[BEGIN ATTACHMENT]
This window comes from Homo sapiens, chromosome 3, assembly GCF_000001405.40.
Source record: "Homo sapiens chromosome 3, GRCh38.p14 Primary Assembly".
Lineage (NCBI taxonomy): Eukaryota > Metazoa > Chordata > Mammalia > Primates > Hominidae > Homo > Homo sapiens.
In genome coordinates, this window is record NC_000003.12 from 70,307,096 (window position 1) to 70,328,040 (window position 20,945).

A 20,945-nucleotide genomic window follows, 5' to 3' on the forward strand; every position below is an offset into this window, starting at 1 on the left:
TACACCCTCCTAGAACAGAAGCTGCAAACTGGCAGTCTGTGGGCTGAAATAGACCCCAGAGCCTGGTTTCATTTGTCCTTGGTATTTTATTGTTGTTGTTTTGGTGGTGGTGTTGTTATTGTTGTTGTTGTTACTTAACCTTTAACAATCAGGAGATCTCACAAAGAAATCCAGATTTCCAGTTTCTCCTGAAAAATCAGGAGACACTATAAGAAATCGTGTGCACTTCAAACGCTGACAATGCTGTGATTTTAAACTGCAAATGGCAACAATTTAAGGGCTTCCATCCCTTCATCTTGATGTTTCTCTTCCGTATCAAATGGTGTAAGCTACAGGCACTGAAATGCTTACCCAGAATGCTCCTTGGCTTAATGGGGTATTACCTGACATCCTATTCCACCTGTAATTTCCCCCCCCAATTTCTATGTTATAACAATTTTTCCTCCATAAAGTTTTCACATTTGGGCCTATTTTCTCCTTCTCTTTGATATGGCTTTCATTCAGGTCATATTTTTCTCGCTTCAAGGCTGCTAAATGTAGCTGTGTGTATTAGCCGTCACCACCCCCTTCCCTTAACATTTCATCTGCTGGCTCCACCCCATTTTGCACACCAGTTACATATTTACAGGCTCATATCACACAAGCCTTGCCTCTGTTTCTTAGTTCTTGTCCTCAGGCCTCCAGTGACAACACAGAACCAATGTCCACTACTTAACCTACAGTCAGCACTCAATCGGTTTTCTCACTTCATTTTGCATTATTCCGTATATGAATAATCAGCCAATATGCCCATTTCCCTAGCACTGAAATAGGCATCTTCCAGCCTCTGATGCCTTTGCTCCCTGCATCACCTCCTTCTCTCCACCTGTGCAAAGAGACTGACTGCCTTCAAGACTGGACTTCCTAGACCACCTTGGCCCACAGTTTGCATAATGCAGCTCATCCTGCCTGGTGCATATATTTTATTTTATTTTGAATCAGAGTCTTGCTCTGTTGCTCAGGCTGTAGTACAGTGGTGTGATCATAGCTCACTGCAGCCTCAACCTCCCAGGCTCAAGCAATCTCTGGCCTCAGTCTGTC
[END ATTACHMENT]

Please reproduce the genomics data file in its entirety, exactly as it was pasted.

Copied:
This window comes from Homo sapiens, chromosome 3, assembly GCF_000001405.40.
Source record: "Homo sapiens chromosome 3, GRCh38.p14 Primary Assembly".
Lineage (NCBI taxonomy): Eukaryota > Metazoa > Chordata > Mammalia > Primates > Hominidae > Homo > Homo sapiens.
In genome coordinates, this window is record NC_000003.12 from 70,307,096 (window position 1) to 70,328,040 (window position 20,945).

A 20,945-nucleotide genomic window follows, 5' to 3' on the forward strand; every position below is an offset into this window, starting at 1 on the left:
TACACCCTCCTAGAACAGAAGCTGCAAACTGGCAGTCTGTGGGCTGAAATAGACCCCAGAGCCTGGTTTCATTTGTCCTTGGTATTTTATTGTTGTTGTTTTGGTGGTGGTGTTGTTATTGTTGTTGTTGTTACTTAACCTTTAACAATCAGGAGATCTCACAAAGAAATCCAGATTTCCAGTTTCTCCTGAAAAATCAGGAGACACTATAAGAAATCGTGTGCACTTCAAACGCTGACAATGCTGTGATTTTAAACTGCAAATGGCAACAATTTAAGGGCTTCCATCCCTTCATCTTGATGTTTCTCTTCCGTATCAAATGGTGTAAGCTACAGGCACTGAAATGCTTACCCAGAATGCTCCTTGGCTTAATGGGGTATTACCTGACATCCTATTCCACCTGTAATTTCCCCCCCCAATTTCTATGTTATAACAATTTTTCCTCCATAAAGTTTTCACATTTGGGCCTATTTTCTCCTTCTCTTTGATATGGCTTTCATTCAGGTCATATTTTTCTCGCTTCAAGGCTGCTAAATGTAGCTGTGTGTATTAGCCGTCACCACCCCCTTCCCTTAACATTTCATCTGCTGGCTCCACCCCATTTTGCACACCAGTTACATATTTACAGGCTCATATCACACAAGCCTTGCCTCTGTTTCTTAGTTCTTGTCCTCAGGCCTCCAGTGACAACACAGAACCAATGTCCACTACTTAACCTACAGTCAGCACTCAATCGGTTTTCTCACTTCATTTTGCATTATTCCGTATATGAATAATCAGCCAATATGCCCATTTCCCTAGCACTGAAATAGGCATCTTCCAGCCTCTGATGCCTTTGCTCCCTGCATCACCTCCTTCTCTCCACCTGTGCAAAGAGACTGACTGCCTTCAAGACTGGACTTCCTAGACCACCTTGGCCCACAGTTTGCATAATGCAGCTCATCCTGCCTGGTGCATATATTTTATTTTATTTTGAATCAGAGTCTTGCTCTGTTGCTCAGGCTGTAGTACAGTGGTGTGATCATAGCTCACTGCAGCCTCAACCTCCCAGGCTCAAGCAATCTCTGGCCTCAGTCTGTC